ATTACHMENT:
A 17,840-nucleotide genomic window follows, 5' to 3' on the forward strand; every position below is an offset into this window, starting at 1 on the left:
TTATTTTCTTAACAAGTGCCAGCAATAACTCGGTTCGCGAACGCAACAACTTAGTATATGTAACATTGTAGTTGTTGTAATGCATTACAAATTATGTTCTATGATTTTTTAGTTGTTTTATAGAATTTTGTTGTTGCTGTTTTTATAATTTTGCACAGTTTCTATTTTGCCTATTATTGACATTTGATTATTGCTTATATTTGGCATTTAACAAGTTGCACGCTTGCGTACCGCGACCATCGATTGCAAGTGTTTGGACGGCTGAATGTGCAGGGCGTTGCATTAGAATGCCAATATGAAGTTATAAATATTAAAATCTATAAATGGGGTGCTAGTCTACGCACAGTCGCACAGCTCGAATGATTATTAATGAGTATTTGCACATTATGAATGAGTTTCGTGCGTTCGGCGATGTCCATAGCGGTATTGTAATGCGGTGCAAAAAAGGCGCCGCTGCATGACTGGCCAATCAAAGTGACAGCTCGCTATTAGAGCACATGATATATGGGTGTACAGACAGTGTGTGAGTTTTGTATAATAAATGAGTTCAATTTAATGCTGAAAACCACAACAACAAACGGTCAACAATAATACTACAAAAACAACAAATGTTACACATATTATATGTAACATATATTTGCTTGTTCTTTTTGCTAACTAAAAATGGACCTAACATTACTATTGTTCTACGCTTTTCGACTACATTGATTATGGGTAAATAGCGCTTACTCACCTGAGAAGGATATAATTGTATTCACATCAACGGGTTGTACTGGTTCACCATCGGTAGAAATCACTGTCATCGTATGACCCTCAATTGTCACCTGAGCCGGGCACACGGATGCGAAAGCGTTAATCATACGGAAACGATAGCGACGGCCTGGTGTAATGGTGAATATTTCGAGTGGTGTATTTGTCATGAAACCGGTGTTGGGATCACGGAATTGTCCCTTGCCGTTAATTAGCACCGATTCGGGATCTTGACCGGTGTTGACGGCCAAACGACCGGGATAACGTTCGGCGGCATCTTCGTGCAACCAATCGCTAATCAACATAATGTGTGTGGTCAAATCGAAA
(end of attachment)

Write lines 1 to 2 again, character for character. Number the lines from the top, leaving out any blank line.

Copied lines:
A 17,840-nucleotide genomic window follows, 5' to 3' on the forward strand; every position below is an offset into this window, starting at 1 on the left:
TTATTTTCTTAACAAGTGCCAGCAATAACTCGGTTCGCGAACGCAACAACTTAGTATATGTAACATTGTAGTTGTTGTAATGCATTACAAATTATGTTCTATGATTTTTTAGTTGTTTTATAGAATTTTGTTGTTGCTGTTTTTATAATTTTGCACAGTTTCTATTTTGCCTATTATTGACATTTGATTATTGCTTATATTTGGCATTTAACAAGTTGCACGCTTGCGTACCGCGACCATCGATTGCAAGTGTTTGGACGGCTGAATGTGCAGGGCGTTGCATTAGAATGCCAATATGAAGTTATAAATATTAAAATCTATAAATGGGGTGCTAGTCTACGCACAGTCGCACAGCTCGAATGATTATTAATGAGTATTTGCACATTATGAATGAGTTTCGTGCGTTCGGCGATGTCCATAGCGGTATTGTAATGCGGTGCAAAAAAGGCGCCGCTGCATGACTGGCCAATCAAAGTGACAGCTCGCTATTAGAGCACATGATATATGGGTGTACAGACAGTGTGTGAGTTTTGTATAATAAATGAGTTCAATTTAATGCTGAAAACCACAACAACAAACGGTCAACAATAATACTACAAAAACAACAAATGTTACACATATTATATGTAACATATATTTGCTTGTTCTTTTTGCTAACTAAAAATGGACCTAACATTACTATTGTTCTACGCTTTTCGACTACATTGATTATGGGTAAATAGCGCTTACTCACCTGAGAAGGATATAATTGTATTCACATCAACGGGTTGTACTGGTTCACCATCGGTAGAAATCACTGTCATCGTATGACCCTCAATTGTCACCTGAGCCGGGCACACGGATGCGAAAGCGTTAATCATACGGAAACGATAGCGACGGCCTGGTGTAATGGTGAATATTTCGAGTGGTGTATTTGTCATGAAACCGGTGTTGGGATCACGGAATTGTCCCTTGCCGTTAATTAGCACCGATTCGGGATCTTGACCGGTGTTGACGGCCAAACGACCGGGATAACGTTCGGCGGCATCTTCGTGCAACCAATCGCTAATCAACATAATGTGTGTGGTCAAATCGAAA